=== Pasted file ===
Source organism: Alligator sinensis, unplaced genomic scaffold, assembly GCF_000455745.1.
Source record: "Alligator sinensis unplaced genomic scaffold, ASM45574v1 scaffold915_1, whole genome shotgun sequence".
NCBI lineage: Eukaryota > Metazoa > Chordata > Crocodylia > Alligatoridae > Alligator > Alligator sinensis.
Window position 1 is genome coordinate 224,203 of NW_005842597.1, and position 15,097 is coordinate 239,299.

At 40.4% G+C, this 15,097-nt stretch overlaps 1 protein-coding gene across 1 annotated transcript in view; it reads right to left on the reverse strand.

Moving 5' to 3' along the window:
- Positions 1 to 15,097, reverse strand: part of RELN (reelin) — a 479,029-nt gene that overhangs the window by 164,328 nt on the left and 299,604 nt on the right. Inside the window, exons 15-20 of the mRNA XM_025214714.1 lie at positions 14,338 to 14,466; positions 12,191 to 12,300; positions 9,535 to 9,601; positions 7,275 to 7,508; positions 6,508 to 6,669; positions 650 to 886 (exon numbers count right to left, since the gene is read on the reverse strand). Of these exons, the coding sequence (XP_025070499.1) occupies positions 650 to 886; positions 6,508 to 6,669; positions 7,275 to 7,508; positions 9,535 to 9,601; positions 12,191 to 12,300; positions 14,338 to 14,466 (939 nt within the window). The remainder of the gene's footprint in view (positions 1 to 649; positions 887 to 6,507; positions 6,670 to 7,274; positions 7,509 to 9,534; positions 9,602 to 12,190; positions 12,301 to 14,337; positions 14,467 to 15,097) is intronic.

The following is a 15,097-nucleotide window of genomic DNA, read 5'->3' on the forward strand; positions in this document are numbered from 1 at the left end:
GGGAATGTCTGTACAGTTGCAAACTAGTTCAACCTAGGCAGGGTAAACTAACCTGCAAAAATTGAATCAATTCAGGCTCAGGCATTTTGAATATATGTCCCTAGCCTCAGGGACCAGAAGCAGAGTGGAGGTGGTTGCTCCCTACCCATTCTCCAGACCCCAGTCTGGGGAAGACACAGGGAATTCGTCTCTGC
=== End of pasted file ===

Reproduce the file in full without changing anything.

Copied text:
Source organism: Alligator sinensis, unplaced genomic scaffold, assembly GCF_000455745.1.
Source record: "Alligator sinensis unplaced genomic scaffold, ASM45574v1 scaffold915_1, whole genome shotgun sequence".
NCBI lineage: Eukaryota > Metazoa > Chordata > Crocodylia > Alligatoridae > Alligator > Alligator sinensis.
Window position 1 is genome coordinate 224,203 of NW_005842597.1, and position 15,097 is coordinate 239,299.

At 40.4% G+C, this 15,097-nt stretch overlaps 1 protein-coding gene across 1 annotated transcript in view; it reads right to left on the reverse strand.

Moving 5' to 3' along the window:
- Positions 1 to 15,097, reverse strand: part of RELN (reelin) — a 479,029-nt gene that overhangs the window by 164,328 nt on the left and 299,604 nt on the right. Inside the window, exons 15-20 of the mRNA XM_025214714.1 lie at positions 14,338 to 14,466; positions 12,191 to 12,300; positions 9,535 to 9,601; positions 7,275 to 7,508; positions 6,508 to 6,669; positions 650 to 886 (exon numbers count right to left, since the gene is read on the reverse strand). Of these exons, the coding sequence (XP_025070499.1) occupies positions 650 to 886; positions 6,508 to 6,669; positions 7,275 to 7,508; positions 9,535 to 9,601; positions 12,191 to 12,300; positions 14,338 to 14,466 (939 nt within the window). The remainder of the gene's footprint in view (positions 1 to 649; positions 887 to 6,507; positions 6,670 to 7,274; positions 7,509 to 9,534; positions 9,602 to 12,190; positions 12,301 to 14,337; positions 14,467 to 15,097) is intronic.

The following is a 15,097-nucleotide window of genomic DNA, read 5'->3' on the forward strand; positions in this document are numbered from 1 at the left end:
GGGAATGTCTGTACAGTTGCAAACTAGTTCAACCTAGGCAGGGTAAACTAACCTGCAAAAATTGAATCAATTCAGGCTCAGGCATTTTGAATATATGTCCCTAGCCTCAGGGACCAGAAGCAGAGTGGAGGTGGTTGCTCCCTACCCATTCTCCAGACCCCAGTCTGGGGAAGACACAGGGAATTCGTCTCTGC